One January, my wife Esthela Calderón and I secretly rushed Ceiba (as well as Cacao and Copal) leaves wrapped in damp paper towels and sealed in plastic bags across borders from our ancestral farm in Pueblo Redondo (Telica), Nicaragua all the way back to wintry Canton and the confocal microscope at St. Lawrence University where Jill Pflugheber was poised for action. We were all ecstatic with the botanical forms (particularly the stomata and trichomes), colors, juxtapositions, and evident raw power of this towering tree in no way diminished by the microscope and the hum of electrical current, this sacred emblem of protection, Axis Mundi, joiner of earth and sky, revealed at last in these images.
No one has written a more beautiful ethnobotanical portrait of a Ceiba than Nicaraguan poet Pablo Antonio Cuadra (1912-2002), my literary mentor for decades. The poem, which I translated with Greg Simon, is one of my absolute favorites by Cuadra, and comes from the extraordinary Seven Trees Against the Dying Light published by Northwestern University Press in 2007. Highly recommended! Here is a fragment from “The Ceiba Tree”.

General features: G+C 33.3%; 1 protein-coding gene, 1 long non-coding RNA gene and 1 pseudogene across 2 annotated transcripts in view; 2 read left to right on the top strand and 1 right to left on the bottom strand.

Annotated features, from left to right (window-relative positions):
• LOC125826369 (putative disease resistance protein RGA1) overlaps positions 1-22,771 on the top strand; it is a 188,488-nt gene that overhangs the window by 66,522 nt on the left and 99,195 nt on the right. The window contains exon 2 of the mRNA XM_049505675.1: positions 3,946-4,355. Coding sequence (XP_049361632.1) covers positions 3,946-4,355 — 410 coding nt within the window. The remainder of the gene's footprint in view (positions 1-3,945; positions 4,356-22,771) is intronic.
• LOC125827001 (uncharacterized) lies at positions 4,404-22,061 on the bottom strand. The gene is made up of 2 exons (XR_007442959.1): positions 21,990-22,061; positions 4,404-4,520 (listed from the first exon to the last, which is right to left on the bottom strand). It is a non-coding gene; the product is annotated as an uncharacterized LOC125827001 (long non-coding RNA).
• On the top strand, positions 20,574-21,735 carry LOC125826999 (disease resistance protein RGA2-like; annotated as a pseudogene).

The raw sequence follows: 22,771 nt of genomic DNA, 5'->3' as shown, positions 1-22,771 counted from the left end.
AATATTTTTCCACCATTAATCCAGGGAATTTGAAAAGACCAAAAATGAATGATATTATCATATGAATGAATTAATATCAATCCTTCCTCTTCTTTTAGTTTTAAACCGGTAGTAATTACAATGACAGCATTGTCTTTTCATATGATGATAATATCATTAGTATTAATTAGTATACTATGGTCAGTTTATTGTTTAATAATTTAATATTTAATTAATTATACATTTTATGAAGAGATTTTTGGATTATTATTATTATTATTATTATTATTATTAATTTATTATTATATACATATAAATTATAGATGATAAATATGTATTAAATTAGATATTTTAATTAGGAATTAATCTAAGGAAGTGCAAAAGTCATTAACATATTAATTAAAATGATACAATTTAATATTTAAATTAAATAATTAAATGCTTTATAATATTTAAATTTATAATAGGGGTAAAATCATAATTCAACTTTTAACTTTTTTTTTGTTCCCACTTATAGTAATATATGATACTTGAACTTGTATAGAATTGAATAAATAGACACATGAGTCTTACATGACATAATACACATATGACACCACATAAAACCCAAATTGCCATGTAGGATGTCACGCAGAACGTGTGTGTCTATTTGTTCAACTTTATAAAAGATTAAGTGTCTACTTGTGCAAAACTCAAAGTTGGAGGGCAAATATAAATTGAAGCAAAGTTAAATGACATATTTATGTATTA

“This tree was born in the center of the world.
From its highest branches you see what your heart longs for.
This is the tree that lovingly cradles your childhood on its lap.
With the light, silky cotton of its fruit, your people made the pillows
on which they rest and shape their dreams.
Climbing this tree, the serpent becomes bird
and the word, song.
This is the Mother Ceiba in whose swelling trunk your
people honored birth and fertility.
From a single piece of its white, easily carved wood,
they built a vessel
that is their cradle when their journey begins
and their coffin when they reach their port.
From this tree, humanity learned mercy and architecture,
order and how to give with grace.”
Writing about Upper Amazonian shamanism in Peru, Françoise Barbira Freedman says that tobacco is offered as a propitiating food to the mother-spirits of certain trees, particularly the lupuna tree (Ceiba spp.): “The lupuna sap is indeed known to be poisonous as well as psychoactive.” I have written more about these properties of the Ceiba in a short essay that appears in The Mind of Plants (Synergetic Press, 2021), edited by Monica Gagliano, John C. Ryan and Patricia Vieira.
In a book on the shamanic practices of the Yanomami, Bruce Albert and William Milliken affirm that the indigenous healers use the “images” of the largest trees of the Amazon rainforest, such as the Ceiba, to scare off evil spirits that cause disease. What if these powerful confocal images could serve the same purpose?